That is a pretty good range of graduates, Anthony and Priscilla in their 90’s and Tanishq Abraham at 11.  I expect all of us would fit somewhere in between.  The important thing is they all were learning at their given age.

One of the challenges for graduating in 2015 is that this year’s graduating class from college in the most indebted in history.  Students graduating this year owe a total of $56 billion in student loans.  About 71 percent of all college graduates took out loans.  The average loan was $35, 051 each.  Compare this to twenty years ago when only 58 percent of students took out loans and owed less than $20,000 at graduation.

This indicates that students better make a good application of their learning.  Education is not just facts that we learn, but how we apply them in specific situations.  The smartest people are not always those who have the most degrees, but those who apply what they learn.  Paul told Timothy “Study to show yourself approved a workman who is not ashamed…” (II Timothy 2:15)

Keep learning!

Time Management

A man walked into Ben Franklin’s bookstore and inquired about a certain book.  The clerk said, “The book is $1, Sir.”  The customer continued haggling over the price, but the clerk assured him that that was the correct price.  The customer insisted on talking with Ben Franklin directly.

Ben Franklin stopped his work and walked out into the store.  The man said, “What is the price of this book?”  Franklin answered, “$1.25.”  The man was confused and said, “Well it was only $1 a few minutes ago.  Tell me again what is the price of this book?”  Ben Franklin said, “It is $1.50.”  The customer said he didn’t understand why the price of the book kept going up.  Ben Franklin said, “The reason the price is higher is that you keep haggling over the price and you are wasting my time and time is the most valuable thing I have.”  Bear Bryant said, “If you hang around people who waste time – they will waste your time.”

Time is extremely valuable.  It doesn’t matter by what increment we measure time, each increment is valuable.  Someone has suggested that we can understand the value of time in different increments by the following exercise.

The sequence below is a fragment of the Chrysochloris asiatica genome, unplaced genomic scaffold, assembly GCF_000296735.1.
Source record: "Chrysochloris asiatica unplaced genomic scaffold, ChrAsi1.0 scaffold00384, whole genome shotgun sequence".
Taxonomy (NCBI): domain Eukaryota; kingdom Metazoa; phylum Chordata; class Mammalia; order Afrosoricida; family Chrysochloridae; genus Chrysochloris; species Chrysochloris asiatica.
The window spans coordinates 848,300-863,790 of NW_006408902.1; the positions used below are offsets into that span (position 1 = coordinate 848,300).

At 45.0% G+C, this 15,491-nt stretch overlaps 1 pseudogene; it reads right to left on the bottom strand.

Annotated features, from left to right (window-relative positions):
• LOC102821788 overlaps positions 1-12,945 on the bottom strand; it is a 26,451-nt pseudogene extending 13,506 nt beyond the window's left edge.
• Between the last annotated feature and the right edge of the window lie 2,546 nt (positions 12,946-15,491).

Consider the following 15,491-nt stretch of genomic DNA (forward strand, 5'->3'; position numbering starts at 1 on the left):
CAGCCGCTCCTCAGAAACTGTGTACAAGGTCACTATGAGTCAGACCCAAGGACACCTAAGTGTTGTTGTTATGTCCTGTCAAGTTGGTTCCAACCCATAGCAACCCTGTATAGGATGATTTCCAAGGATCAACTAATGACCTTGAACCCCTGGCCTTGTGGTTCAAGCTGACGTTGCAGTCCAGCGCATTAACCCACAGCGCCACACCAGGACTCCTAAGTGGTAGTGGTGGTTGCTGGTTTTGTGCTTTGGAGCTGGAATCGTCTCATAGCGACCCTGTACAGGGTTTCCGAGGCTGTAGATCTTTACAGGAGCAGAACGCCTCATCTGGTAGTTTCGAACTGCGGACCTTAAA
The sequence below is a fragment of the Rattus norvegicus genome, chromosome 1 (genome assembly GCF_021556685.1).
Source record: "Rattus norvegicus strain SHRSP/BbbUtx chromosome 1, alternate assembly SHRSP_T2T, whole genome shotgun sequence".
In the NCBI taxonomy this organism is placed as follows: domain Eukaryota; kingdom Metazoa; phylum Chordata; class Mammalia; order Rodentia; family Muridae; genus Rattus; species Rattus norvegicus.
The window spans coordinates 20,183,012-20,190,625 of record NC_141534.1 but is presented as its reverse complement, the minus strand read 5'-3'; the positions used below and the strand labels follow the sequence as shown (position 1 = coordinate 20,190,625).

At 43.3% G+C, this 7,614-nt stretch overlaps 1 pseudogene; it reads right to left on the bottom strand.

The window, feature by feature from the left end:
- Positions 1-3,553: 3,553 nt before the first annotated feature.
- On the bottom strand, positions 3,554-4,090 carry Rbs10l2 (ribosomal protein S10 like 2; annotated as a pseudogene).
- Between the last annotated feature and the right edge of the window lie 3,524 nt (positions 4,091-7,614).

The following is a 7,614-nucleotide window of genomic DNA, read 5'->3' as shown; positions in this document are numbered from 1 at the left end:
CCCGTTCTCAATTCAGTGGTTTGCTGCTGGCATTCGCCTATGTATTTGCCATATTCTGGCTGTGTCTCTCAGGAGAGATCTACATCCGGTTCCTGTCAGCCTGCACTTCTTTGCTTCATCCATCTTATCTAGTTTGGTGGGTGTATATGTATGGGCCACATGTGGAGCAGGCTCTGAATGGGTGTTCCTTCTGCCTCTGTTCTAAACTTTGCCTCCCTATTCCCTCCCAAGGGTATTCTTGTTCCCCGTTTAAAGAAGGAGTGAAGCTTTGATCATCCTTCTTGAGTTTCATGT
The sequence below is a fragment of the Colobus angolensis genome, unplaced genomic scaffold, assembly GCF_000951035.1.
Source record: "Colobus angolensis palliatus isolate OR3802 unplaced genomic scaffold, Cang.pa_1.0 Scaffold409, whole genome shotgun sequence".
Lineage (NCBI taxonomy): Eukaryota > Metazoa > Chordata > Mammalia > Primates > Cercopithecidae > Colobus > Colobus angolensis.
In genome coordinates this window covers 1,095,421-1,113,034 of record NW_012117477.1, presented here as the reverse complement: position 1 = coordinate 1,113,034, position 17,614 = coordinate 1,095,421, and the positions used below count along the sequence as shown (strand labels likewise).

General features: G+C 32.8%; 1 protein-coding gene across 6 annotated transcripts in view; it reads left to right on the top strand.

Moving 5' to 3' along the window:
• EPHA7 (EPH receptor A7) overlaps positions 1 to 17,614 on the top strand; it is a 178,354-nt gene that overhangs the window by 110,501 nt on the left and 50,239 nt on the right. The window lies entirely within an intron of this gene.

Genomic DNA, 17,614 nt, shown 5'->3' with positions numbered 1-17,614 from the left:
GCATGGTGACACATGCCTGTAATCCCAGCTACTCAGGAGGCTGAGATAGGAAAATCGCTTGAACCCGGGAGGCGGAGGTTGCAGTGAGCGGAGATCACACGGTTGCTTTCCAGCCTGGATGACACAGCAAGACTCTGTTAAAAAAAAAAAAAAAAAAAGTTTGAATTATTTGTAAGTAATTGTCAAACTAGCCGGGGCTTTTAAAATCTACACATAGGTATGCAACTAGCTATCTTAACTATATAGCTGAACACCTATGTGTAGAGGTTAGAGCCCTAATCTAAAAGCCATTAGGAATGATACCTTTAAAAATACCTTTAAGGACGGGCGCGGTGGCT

• To realize the value of ONE YEAR, ask a student who failed a grade.
  • To realize the value of ONE MONTH, ask a mother who gives birth to a premature baby.
  • To realize the value of ONE HOUR, ask people who are waiting for an important announcement.
  • To realize the value of ONE MINUTE, ask the person who missed the plane.
  • To realize the value of ONE SECOND, as the person who avoided an accident.
  • To realize the value of ONE MILLISECOND, ask the person who finished second at the Talladega 500 or won a silver medal at the Olympics.

Because of its immense value some of us try to save time.  We use that term quite often about different ways to save time.  That is helpful, if we know what we are going to do with the time we save.

There is a story of a Chinese student who was riding with an American driver who was determined to beat an approaching train at the crossing.  The American driver said, “Unless we beat that train we will be delayed by 3 minutes.”  Very foolishly the driver was able to beat the train to the crossing and barely missed a crash by a few seconds.  Observing that foolish stunt that the American driver pulled, the Chinese student asked the driver, “Now what are we going to do with the 3 minutes we just saved?”